Posted by: Elizabeth Barilleaux | November 25, 2010

The Science Of Your Stuffing

If you think you know your cornbread, think again.  I’m not talking about cholesterol or fat or sodium – on Thanksgiving that would be too cruel.  No, I’m talking about Native Americans taking a nasty, almost-inedible wild grass called teosinte  and patiently planting, selecting, cross-pollinating and harvesting over and over for thousands of years until they created the civilization-building miracle know as corn.  That’s right – Native Americans were genetic engineers minus the geeky lab coats, and the cornbread in your stuffing is their entirely artificial human invention.

The study of corn (or maize, if you prefer) is a strangely hot topic among many branches of science – anthropology, archaeology, genetics, geology, ethnobotany and molecular biology to name a few.  According to recent research,  the long, slow process of corn domestication probably took place in the lowlands of Mexico’s tropical rainforests.  Once it became a reliable, working crop (around 1500 B.C.) it spread rapidly through the Americas, forming the foundation of trade networks and literally changing the landscape of the continents as tribes cleared large areas of grassland and forest for cultivation.  Of course, you can never have explosive growth like that without an environmental disaster or two.  Based on a study by the USDA Forest Service, the rise of maize production around 500 – 1,000 years ago was a likely cause of freshwater mussel decline in the southeastern US. 

But what would an “Indian” story be without the “pilgrims?”  A lot healthier for the Indians, I’m sure, but the fact is that the Europeans arriving in the Americas saw maize for the brilliant crop it was and immediately exported it back home.  Because of corn’s ability to thrive in diverse climates, it became a global hit, and is now grown all over the world.  From the US to the Ukraine, more corn is grown – by weight – than any other grain.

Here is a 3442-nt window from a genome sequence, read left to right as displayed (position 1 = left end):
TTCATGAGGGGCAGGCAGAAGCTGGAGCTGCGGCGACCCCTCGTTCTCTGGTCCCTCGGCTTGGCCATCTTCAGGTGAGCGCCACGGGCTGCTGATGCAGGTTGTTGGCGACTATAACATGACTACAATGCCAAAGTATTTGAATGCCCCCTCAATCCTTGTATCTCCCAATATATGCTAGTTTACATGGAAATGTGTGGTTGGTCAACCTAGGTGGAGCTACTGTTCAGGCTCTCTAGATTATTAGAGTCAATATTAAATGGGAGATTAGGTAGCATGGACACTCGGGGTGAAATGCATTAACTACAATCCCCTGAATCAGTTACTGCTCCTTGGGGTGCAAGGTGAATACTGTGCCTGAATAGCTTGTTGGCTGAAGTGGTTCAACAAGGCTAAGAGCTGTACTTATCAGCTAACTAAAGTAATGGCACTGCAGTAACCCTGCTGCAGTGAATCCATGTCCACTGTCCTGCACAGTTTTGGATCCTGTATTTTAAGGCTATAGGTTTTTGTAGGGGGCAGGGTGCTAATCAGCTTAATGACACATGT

In the early days, however, maize’s newfound popularity caused a major health epidemic known as pellagra.  Folks everywhere were gobbling it up by the bushel, without any thought to the consequences – I mean, it’s just food, right?  Soon afterwards, though, a nasty outbreak of skin lesions, psychosis and death followed with no discernable explanation.  Americans – particularly those in the southeast – suffered through a few hundred years, believing pellagra was caused by germs or toxins in corn.  Finally, in 1938 a group of scientists discovered that the vitamin niacin was the simple cure.  As it turns out, the original growers and consumers of maize – who did not ever suffer from pellagra – treated the grain with lime in a process called nixtamalization.   Alkalis in the lime treatment made the niacin in corn nutritionally available, which prevented disease.  Once the niacin connection was made, food processors began adding it as a nutritional supplement.  If there is any justice in nature, “pellagra” would be the Native American way of saying “so long and thanks for all the smallpox.”

So this year be sure to give thanks for all of those blessings – known and unknown – which patience, Native Americans and science have brought us.  And enjoy your stuffing.  Happy Thanksgiving!


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